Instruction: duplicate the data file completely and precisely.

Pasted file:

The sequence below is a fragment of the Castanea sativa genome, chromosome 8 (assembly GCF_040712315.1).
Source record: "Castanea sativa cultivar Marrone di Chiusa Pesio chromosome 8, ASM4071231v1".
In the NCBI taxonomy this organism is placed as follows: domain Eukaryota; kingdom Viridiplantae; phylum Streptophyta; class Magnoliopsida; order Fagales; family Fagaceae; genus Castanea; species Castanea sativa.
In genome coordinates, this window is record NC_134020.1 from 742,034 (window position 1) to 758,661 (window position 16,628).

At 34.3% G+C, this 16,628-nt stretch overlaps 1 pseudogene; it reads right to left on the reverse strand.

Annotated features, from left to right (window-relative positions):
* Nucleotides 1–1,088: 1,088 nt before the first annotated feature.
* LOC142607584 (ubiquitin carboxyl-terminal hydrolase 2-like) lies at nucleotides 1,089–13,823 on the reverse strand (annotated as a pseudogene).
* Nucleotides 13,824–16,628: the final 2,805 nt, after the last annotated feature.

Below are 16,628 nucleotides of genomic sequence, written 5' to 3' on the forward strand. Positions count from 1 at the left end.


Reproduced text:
The sequence below is a fragment of the Castanea sativa genome, chromosome 8 (assembly GCF_040712315.1).
Source record: "Castanea sativa cultivar Marrone di Chiusa Pesio chromosome 8, ASM4071231v1".
In the NCBI taxonomy this organism is placed as follows: domain Eukaryota; kingdom Viridiplantae; phylum Streptophyta; class Magnoliopsida; order Fagales; family Fagaceae; genus Castanea; species Castanea sativa.
In genome coordinates, this window is record NC_134020.1 from 742,034 (window position 1) to 758,661 (window position 16,628).

At 34.3% G+C, this 16,628-nt stretch overlaps 1 pseudogene; it reads right to left on the reverse strand.

Annotated features, from left to right (window-relative positions):
* Nucleotides 1–1,088: 1,088 nt before the first annotated feature.
* LOC142607584 (ubiquitin carboxyl-terminal hydrolase 2-like) lies at nucleotides 1,089–13,823 on the reverse strand (annotated as a pseudogene).
* Nucleotides 13,824–16,628: the final 2,805 nt, after the last annotated feature.

Below are 16,628 nucleotides of genomic sequence, written 5' to 3' on the forward strand. Positions count from 1 at the left end.